Five Smart Ways to Make Your Child More Organised

                                                                                    IMAGE: GOOGLE IMAGES

Is your child messy? One that loves decorating the house floor with her toys! Well then children love to be messy; the more the choices on the floor the more their desire to experiment and explore. However, as a parent when I walk into my daughter’s bedroom and scream in pain as the little Lego element pierces into the sole of my foot isn’t the best of experience I would say. As I hold my foot and balter around the room momentarily, my little one watches the show feeling amused and rolling on the floor with hysterical laughter.

So what can we do to make our little ones more organised when they don’t even know what the word means.


  1. The One In One Out Rule: This is the best way to avoid more clutter to clear. As my daughter often retorts, “Mama when there are too many things to tidy-up, I get confused.” So the best solution to avoid any confusion and encouraging the habit of clearing up when you are finished playing, the one in one out rule can do wonders. messy-room3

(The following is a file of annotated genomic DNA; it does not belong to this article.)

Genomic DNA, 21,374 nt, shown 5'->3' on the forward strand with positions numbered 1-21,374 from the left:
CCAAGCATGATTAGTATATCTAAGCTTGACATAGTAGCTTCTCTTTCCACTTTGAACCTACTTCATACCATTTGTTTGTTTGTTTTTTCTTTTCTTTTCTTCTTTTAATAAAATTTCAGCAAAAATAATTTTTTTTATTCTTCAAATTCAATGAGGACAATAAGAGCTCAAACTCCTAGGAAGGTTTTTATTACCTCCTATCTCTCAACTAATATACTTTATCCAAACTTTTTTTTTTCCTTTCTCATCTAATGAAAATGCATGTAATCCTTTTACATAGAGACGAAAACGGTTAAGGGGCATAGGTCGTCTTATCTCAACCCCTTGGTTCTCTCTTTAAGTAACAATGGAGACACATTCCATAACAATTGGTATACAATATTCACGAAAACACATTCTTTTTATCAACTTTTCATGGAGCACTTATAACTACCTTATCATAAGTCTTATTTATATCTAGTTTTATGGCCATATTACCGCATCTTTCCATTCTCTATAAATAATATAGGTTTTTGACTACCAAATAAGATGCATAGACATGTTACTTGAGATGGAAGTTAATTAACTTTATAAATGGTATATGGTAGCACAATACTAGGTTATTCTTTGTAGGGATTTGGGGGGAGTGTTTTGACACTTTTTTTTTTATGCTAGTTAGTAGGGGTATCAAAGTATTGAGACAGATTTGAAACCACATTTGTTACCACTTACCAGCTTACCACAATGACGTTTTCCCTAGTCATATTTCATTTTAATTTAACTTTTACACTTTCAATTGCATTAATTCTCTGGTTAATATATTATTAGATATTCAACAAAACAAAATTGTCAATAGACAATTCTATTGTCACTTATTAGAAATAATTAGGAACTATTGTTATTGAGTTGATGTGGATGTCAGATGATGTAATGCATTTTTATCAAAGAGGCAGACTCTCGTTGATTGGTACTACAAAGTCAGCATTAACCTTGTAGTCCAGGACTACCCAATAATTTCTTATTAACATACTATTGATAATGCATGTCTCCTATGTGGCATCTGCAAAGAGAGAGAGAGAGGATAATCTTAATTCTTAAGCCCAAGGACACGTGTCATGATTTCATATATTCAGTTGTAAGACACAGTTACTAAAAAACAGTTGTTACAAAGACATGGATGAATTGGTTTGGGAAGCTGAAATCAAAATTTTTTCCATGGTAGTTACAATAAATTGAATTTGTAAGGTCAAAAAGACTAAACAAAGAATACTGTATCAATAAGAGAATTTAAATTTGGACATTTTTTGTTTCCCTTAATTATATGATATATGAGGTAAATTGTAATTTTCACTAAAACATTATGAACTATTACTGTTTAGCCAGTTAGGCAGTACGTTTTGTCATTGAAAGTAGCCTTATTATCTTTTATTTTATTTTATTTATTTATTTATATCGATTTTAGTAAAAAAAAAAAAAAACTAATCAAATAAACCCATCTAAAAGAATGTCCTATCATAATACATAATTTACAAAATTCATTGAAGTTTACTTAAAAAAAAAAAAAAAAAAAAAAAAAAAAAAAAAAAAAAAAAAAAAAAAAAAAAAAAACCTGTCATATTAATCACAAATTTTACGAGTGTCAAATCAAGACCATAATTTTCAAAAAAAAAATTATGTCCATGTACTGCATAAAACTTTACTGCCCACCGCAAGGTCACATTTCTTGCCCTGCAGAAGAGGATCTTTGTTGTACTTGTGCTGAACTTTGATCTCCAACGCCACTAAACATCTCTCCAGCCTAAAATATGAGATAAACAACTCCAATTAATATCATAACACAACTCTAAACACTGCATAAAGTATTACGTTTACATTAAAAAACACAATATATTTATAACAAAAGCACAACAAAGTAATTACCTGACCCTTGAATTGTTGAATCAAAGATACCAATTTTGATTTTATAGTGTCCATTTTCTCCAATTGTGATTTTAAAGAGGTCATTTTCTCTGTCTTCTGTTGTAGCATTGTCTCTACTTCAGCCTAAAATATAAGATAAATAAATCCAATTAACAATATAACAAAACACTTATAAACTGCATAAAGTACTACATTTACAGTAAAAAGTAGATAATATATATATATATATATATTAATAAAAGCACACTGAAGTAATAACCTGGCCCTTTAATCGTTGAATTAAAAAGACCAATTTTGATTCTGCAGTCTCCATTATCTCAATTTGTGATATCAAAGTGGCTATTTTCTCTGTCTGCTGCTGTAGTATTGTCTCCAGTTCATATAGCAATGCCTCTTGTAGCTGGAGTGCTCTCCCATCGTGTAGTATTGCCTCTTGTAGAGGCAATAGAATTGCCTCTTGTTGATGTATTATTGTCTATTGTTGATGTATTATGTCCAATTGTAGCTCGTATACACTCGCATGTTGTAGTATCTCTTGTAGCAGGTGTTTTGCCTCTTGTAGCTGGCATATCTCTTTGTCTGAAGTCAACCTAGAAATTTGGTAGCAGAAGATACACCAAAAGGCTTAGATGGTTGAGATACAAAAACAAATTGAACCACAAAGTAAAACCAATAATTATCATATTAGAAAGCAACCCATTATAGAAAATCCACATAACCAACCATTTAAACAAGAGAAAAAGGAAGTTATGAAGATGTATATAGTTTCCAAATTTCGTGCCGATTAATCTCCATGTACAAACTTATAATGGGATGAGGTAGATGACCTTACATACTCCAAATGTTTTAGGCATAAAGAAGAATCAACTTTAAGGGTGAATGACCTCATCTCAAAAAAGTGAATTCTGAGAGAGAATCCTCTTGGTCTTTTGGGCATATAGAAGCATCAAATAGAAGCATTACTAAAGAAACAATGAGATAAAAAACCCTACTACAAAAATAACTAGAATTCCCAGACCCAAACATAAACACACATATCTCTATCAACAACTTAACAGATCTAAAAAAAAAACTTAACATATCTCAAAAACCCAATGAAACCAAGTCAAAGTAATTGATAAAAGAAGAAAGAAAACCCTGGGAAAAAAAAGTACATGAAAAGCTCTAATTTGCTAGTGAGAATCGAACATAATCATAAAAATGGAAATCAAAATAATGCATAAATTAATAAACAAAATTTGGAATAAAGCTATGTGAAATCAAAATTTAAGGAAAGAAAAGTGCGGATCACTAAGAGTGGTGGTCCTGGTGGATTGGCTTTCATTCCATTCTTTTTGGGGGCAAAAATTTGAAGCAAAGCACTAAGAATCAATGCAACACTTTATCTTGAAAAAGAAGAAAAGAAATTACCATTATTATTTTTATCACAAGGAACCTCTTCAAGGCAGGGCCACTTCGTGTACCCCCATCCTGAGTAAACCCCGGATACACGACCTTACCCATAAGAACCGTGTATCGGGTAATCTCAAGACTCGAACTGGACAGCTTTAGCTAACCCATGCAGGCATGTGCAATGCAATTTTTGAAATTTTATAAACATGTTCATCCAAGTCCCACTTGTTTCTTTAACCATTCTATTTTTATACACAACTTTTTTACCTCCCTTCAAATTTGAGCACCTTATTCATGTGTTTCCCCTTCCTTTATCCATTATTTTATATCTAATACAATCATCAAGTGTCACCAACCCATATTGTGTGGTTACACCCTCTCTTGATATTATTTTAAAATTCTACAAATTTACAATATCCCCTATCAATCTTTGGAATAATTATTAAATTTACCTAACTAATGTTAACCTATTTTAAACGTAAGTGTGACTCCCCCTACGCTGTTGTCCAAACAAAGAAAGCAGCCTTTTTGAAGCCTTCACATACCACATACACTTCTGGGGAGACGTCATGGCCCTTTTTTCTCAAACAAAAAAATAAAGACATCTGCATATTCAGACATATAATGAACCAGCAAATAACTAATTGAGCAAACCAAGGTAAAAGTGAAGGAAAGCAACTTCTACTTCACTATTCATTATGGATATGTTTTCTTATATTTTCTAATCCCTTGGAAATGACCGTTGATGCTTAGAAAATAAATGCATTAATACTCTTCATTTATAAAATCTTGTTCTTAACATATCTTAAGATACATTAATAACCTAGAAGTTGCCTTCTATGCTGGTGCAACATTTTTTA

2. Limit The Keepsakes: The habit of hoarding and stuffing stuffs for ‘some-day’ use isn’t uncommon among us. I remember my mother saving stuff which was of limited use in the present under the pretext of being ‘more’ useful someday in the future. In the process she gathered more junk than useful stuff. Don’t let this happen with you and your child. ‘If the stuff fits in the box or the shelf then they can stay or else they need to go’; a rule that can make your house go clutter-free.messy-room5
  3. Ask for their help: I remember asking my daughter one day to help me clearing up the mess she had done in her wardrobe. We took each and every piece of dress out of the closet and re-arranged it according to their genre. She helped me in sorting them out, folding them and putting them back in the designated places. I remember how enthusiastic she was in offering her little helping hand in achieving the ‘magnanimous’ task that lay ahead of us; I remember how elated and proud she was after the task-at-hand ended just right. Asking your kids for help in doing little jobs around the house helps them feel more responsible and empowered.messy-room6